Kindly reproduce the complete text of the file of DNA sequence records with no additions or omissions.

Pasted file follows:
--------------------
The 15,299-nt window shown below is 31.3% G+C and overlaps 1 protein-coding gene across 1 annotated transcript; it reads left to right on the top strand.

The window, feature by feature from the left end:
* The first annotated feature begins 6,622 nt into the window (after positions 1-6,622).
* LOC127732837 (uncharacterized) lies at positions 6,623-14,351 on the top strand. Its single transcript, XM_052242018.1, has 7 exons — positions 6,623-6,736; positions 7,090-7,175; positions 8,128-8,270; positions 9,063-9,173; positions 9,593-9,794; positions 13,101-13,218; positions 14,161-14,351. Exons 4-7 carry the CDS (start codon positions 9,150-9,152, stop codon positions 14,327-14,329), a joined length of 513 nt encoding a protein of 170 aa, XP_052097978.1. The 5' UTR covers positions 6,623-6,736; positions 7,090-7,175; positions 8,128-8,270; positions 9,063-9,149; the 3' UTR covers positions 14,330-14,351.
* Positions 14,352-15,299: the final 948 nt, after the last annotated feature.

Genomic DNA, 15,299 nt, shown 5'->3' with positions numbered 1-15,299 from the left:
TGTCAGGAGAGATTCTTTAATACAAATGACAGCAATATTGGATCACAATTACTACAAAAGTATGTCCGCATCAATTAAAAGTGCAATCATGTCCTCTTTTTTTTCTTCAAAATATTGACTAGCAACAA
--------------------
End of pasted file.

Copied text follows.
The 15,299-nt window shown below is 31.3% G+C and overlaps 1 protein-coding gene across 1 annotated transcript; it reads left to right on the top strand.

The window, feature by feature from the left end:
* The first annotated feature begins 6,622 nt into the window (after positions 1-6,622).
* LOC127732837 (uncharacterized) lies at positions 6,623-14,351 on the top strand. Its single transcript, XM_052242018.1, has 7 exons — positions 6,623-6,736; positions 7,090-7,175; positions 8,128-8,270; positions 9,063-9,173; positions 9,593-9,794; positions 13,101-13,218; positions 14,161-14,351. Exons 4-7 carry the CDS (start codon positions 9,150-9,152, stop codon positions 14,327-14,329), a joined length of 513 nt encoding a protein of 170 aa, XP_052097978.1. The 5' UTR covers positions 6,623-6,736; positions 7,090-7,175; positions 8,128-8,270; positions 9,063-9,149; the 3' UTR covers positions 14,330-14,351.
* Positions 14,352-15,299: the final 948 nt, after the last annotated feature.

Genomic DNA, 15,299 nt, shown 5'->3' with positions numbered 1-15,299 from the left:
TGTCAGGAGAGATTCTTTAATACAAATGACAGCAATATTGGATCACAATTACTACAAAAGTATGTCCGCATCAATTAAAAGTGCAATCATGTCCTCTTTTTTTTCTTCAAAATATTGACTAGCAACAA